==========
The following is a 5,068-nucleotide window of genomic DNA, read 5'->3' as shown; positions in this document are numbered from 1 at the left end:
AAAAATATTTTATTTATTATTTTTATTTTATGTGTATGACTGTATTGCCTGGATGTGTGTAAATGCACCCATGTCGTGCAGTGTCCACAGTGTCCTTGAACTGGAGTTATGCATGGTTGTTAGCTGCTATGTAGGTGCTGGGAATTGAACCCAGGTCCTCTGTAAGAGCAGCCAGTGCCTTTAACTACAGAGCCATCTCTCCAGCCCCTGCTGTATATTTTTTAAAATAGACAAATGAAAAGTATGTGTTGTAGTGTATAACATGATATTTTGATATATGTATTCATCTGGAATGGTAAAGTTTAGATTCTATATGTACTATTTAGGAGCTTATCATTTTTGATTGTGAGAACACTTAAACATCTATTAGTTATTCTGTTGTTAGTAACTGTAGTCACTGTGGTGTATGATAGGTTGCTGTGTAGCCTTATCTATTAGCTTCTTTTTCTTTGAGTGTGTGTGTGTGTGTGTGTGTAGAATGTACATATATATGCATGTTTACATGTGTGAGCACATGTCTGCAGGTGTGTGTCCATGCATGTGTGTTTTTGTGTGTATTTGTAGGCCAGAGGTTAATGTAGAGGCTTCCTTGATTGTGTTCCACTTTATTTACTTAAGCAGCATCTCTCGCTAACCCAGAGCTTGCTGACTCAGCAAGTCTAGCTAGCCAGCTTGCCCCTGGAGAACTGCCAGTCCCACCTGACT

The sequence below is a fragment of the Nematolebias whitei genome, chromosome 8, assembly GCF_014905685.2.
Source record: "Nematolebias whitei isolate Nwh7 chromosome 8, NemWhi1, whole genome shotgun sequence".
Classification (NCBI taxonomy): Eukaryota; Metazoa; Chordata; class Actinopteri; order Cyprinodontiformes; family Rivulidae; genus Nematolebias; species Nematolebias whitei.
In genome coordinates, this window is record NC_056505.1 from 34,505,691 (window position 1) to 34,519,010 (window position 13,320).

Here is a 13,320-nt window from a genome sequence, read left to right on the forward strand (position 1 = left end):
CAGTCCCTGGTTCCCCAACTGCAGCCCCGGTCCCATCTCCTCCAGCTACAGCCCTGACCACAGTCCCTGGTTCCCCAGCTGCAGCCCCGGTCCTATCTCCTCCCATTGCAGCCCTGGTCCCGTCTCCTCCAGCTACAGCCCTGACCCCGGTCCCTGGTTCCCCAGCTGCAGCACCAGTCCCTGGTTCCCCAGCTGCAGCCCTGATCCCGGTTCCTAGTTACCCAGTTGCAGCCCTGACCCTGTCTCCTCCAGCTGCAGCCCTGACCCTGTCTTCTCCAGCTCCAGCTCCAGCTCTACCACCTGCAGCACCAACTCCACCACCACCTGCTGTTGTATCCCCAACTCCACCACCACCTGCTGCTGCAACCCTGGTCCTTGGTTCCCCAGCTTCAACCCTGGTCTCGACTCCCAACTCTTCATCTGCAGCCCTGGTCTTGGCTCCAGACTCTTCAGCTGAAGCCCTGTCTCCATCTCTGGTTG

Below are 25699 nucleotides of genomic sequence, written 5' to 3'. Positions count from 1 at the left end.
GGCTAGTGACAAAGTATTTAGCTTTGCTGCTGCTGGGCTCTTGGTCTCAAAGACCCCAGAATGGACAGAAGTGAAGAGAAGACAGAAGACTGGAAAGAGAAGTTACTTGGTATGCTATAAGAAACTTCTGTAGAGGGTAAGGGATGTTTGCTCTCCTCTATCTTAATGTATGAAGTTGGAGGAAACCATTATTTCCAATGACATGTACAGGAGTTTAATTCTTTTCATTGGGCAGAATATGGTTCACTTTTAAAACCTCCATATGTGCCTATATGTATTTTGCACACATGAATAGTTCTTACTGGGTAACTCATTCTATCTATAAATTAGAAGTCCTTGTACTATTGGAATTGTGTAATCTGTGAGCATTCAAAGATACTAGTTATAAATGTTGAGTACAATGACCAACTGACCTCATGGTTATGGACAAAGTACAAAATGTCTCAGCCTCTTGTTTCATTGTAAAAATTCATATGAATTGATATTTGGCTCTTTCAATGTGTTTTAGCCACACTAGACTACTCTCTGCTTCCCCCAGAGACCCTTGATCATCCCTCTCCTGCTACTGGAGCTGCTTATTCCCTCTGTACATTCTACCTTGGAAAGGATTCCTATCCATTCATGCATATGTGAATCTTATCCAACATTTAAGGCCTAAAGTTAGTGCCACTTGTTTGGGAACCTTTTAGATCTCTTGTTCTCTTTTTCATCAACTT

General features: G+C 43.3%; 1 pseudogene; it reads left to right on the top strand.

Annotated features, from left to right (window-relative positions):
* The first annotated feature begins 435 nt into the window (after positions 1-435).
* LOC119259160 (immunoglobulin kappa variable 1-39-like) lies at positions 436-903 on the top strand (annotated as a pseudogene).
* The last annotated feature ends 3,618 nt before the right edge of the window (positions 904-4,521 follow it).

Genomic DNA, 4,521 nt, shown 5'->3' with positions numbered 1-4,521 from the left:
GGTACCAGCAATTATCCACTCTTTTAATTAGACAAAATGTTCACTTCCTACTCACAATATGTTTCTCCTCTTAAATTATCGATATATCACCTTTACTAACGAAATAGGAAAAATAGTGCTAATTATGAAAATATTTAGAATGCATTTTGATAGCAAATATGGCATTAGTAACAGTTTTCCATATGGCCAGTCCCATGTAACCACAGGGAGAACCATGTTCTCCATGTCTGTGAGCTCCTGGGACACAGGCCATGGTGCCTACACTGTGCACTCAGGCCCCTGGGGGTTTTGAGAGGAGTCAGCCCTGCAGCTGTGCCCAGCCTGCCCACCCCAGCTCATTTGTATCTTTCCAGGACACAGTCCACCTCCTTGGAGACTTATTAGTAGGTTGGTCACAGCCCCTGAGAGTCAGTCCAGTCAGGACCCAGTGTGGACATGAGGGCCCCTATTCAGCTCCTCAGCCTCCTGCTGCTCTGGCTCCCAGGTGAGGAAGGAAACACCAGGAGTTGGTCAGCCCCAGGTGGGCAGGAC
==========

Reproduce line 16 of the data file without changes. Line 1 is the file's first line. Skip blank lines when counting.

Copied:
Genomic DNA, 4,521 nt, shown 5'->3' with positions numbered 1-4,521 from the left: